Audi e-tron GT: are laser lights the future?
Late run home in the e-tron GT. I might as well tell you about it actually, because why I was driving the e-tron GT late at night is probably more relevant to you than the incredible laser lights I was going to bang on about.
And the answer is: because I’d chickened out. Three days in the depths of Wales shooting the Singer DLS followed by Morgan’s hilarious new CX-T rally car. I was going to take the e-tron GT along, but then reality bit. Where and when would I charge? I’d have to drive 140 miles to Llandow circuit where there is no charging, then that evening 170 miles north through Wales where I know there are only a handful of realistic 50kW swift chargers (50kW is not fast), any of which could be occupied/bust, and even if they weren’t would cost me hours of delay in a schedule with precisely zero slack.
The next day I might have coped on a single charge, but the following day? Not a chance. Into a Welsh quarry from sun up to sundown then all the way home. So I took a petrol car instead. A Porsche 911 GT3 Touring, which did all 641 miles on a single refuel. It had to be back at Porsche late Wednesday night, where I then picked up the e-tron and realised just how awesome the lights are.
So yes, I feel a slight fraud. I had wanted to prove to myself that electric is completely viable, but on that occasion and another in the last month, a Dads and lads trip to the Isle of Skye, I’ve reverted to internal combustion. I don’t like myself for doing it because I feel I’m letting you down, but I know the reality of electric charging out there. It’s amusing to read about stranding myself in the middle of nowhere or the litany of busted/occupied chargers, but the reality when distances are long and schedules tight is that electric still isn’t fit for purpose.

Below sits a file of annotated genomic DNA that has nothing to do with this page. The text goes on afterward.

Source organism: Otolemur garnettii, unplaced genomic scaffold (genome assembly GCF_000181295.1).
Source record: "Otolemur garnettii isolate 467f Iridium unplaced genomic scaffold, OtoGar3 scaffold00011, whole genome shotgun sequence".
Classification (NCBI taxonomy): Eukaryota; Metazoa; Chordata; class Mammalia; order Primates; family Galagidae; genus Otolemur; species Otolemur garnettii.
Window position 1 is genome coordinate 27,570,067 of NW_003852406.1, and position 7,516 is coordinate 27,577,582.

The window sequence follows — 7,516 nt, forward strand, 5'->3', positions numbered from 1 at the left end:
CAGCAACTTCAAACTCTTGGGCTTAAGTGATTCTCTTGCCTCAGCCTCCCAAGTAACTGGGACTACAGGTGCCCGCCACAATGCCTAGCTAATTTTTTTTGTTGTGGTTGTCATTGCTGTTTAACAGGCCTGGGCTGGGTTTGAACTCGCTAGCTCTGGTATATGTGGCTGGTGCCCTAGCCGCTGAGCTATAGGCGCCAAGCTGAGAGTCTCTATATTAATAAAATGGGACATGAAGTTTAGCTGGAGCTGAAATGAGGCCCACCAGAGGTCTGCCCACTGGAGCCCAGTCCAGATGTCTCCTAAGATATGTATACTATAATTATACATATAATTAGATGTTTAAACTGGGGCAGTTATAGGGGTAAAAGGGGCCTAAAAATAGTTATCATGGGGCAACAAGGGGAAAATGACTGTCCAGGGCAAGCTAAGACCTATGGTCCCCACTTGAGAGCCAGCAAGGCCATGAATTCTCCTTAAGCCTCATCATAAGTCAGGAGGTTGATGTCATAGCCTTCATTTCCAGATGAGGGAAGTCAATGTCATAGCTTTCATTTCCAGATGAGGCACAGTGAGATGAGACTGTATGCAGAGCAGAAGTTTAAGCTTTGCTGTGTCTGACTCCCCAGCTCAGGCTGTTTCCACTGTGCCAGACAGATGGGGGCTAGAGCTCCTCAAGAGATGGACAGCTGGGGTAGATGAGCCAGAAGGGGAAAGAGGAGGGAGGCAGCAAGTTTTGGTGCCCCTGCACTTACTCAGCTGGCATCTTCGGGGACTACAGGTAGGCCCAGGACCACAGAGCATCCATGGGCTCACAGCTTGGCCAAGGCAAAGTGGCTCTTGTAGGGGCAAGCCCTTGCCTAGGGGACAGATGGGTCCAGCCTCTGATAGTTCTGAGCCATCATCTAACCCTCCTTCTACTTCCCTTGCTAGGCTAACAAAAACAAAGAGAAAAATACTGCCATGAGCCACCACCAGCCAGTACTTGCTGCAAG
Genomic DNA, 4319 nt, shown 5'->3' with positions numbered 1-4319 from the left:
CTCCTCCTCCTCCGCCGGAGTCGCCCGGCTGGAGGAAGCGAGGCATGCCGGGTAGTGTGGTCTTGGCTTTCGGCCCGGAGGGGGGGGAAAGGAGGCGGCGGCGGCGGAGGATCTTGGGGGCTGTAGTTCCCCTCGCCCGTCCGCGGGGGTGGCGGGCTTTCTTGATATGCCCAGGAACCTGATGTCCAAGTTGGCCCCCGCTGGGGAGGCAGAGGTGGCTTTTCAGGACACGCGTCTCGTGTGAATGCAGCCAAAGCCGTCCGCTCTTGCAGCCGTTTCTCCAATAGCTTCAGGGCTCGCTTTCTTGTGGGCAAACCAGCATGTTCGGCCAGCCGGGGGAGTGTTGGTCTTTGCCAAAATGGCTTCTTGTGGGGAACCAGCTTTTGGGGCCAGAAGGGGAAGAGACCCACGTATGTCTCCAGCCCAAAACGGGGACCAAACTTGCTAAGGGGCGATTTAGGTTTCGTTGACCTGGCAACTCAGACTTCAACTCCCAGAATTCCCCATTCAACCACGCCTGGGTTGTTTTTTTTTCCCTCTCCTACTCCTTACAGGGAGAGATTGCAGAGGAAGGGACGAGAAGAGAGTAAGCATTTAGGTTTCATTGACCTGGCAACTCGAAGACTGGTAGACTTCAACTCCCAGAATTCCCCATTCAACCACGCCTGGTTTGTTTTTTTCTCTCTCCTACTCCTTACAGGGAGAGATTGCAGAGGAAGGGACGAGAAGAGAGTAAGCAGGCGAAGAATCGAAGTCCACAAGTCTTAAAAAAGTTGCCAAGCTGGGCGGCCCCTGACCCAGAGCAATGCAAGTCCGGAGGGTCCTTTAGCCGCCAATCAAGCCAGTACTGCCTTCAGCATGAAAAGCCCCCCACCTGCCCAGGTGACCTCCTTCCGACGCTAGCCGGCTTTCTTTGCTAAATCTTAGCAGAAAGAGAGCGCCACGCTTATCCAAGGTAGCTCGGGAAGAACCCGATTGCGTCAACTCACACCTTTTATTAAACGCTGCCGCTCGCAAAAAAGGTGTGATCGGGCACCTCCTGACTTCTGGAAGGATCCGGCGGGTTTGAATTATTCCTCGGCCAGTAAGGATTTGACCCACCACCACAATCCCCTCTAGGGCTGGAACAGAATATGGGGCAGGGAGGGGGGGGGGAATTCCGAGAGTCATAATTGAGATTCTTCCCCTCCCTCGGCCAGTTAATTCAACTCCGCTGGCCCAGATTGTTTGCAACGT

You’re thinking Teslas are different, right? Well so did I, until the situation that befell the other Dad I went to Scotland with. Model X, driving up from London. Sat nav has told him where to charge, so he stops near Birmingham. He’d recently had his car’s charging hardware upgraded. Unfortunately the software wasn’t uploaded as well. He hadn’t noticed, because it only affected charging away from home.
Long story short: he spends five hours using his phone data to re-download and install his car’s entire code. It works, but it’s super-stressful. Imagine if he had stopped somewhere with no 4G coverage? Smooth, if much delayed, journey up from there, although on Skye his car spends three days plugged into a three pin, quenching its thirst. I took diesel, it took us all over Skye and beyond, had twice the Tesla's range and took four minutes to top up.
I realise it’s not the future, but it shows what we’re used to and how far behind the electric experience lags – the infrastructure chiefly, but also a car’s range. If I’m gentle (AC off, Eco mode) I can get 250 miles from the e-tron GT. But on the way back from Scotland, the iron-bladdered Marriage Dad-and-lad team did 370 miles from Fort William to Derbyshire without a single stop. So electric sometimes requires compromise that I’m not yet able to make.
So let me move on and talk about these headlights. Standard on the Vorsprung, you can’t actually option them on the entry e-tron GT. The Matrix LED lights do their clever thing, and provided the camera in the top of the windscreen reckons the road is clear and you’re doing over 43.5mph, on come the lasers. They’re sited in the ‘X’ of the headlight, a monochromatic blue laser beam with a 450-nanometer wavelength. That then passes through a phosphor converter transforming it into white light with a 5,500 Kelvin colour temperature.
A lot of science has happened in order to for you to be able to see further ahead on the autobahn. But see further ahead you definitely can. The claim is that the lasers offer double the depth penetration of the regular headlights (which still stay on), a total range of 600 metres.
The result is amazing – the GT’s headlight are good already, but when the lasers shine (a little icon appears on the dash) it’s like you’ve turned on one of those WW2 searchlights. A bright, narrow beam extends as far as the eye can see. For full effect, drive down a narrow, hedge-lined road – it gives you a better idea of just how far ahead you’re seeing.